Return to Russia in 2018 is tough for Cameroon, New Zealand
ABS-CBN Sports on Jun 27, 2017 08:48 AM
Cameroon coach Hugo Broos, left, opens his arms as he and his players protest, during the Confederations Cup, Group B soccer match between Germany and Cameroon, at the Fisht Stadium in Sochi, Russia, Sunday, June 25, 2017. (AP Photo/Thanassis Stavrakis)
GRAHAM DUNBAR, AP Sports Writer
SOCHI, Russia (AP) — Leaving Russia as last-place teams in their Confederations Cup groups, Cameroon and New Zealand are far from sure to return next year.
The World Cup rehearsal tournament had encouraging moments for both teams even if they did not win a game.
Now the path to qualifying for the World Cup in November looks no easier.
"It's not a good situation," Cameroon coach Hugo Broos acknowledged, looking to home-and-away games against Nigeria in a six-day spell starting Aug. 28.
"We are four points behind Nigeria. We will have to win, otherwise I think our chances will be not so high to be in Russia again next year," Broos said.
New Zealand's road to Russia is two playoff rounds. It must get past Oceania rival Solomon Islands in September to play South America's fifth-place team in November.
Lionel Messi and Argentina or Confederations Cup semifinalist Chile are possible opponents. Both are top 5-ranked teams and New Zealand will stay around No. 95 after three defeats here.
"I think you've seen in this tournament we can compete with these teams," New Zealand coach Anthony Hudson said after his team created several scoring chances yet lost 4-0 to Portugal on Saturday.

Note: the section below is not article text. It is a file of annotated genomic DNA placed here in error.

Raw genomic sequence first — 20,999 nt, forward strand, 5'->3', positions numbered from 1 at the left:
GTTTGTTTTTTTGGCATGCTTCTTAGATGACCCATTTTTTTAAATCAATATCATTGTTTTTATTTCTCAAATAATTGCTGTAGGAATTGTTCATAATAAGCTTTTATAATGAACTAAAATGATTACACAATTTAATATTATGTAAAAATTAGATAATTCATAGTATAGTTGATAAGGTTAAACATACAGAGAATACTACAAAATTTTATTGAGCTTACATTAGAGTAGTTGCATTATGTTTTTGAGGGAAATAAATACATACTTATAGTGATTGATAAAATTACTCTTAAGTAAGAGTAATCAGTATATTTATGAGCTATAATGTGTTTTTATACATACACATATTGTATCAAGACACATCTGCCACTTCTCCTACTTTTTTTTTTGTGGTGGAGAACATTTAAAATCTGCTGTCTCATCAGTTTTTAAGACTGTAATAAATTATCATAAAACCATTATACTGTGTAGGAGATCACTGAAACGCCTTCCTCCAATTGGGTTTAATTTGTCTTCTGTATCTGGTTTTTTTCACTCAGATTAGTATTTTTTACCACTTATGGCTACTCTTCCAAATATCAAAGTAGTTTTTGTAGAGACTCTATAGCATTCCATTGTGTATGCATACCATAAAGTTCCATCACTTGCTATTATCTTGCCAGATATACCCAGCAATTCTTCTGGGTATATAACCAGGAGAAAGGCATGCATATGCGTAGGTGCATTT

Hudson left as the more optimistic coach, and with more job security even just five months since Broos led Cameroon to a surprise Africa Cup of Nations title.
The 36-year-old Englishman expects his New Zealand team — which struggles to get fixtures against top teams — will improve facing world-class opponents in mid-season.
"We really were crossing our fingers," Hudson said of his Confederations Cup planning, "hoping we could physically do three games in eight days. If it's November, and it's a home-and away, we do it slightly differently and we're in better condition.
"We have got so much potential in us. It's only a matter of time before we start turning these results against top, top teams around."
The bright mood of Broos last week gave way to a darker outlook Sunday after a 3-1 loss to Germany.
"What happened here, I must say I was expecting it," the 65-year-old Belgian said. "We are one of the best teams in Africa but there is still a difference between us and modern football."
Few coaches survive several years with an African national team, and Broos already seemed to send a message to his bosses for the need to plan long term.
"We still live on our past successes," Broos cautioned about a Cameroon team that no longer includes players signed by top European clubs. "There is a lack of pitches, a lack of infrastructure.
"If we do qualify for the World Cup next year, we are going to have to start thinking about solving this problem."
Graham Dunbar is at www.twitter.com/gdunbarap
More AP Confederations Cup coverage: www.apnews.com/tag/ConfederationsCup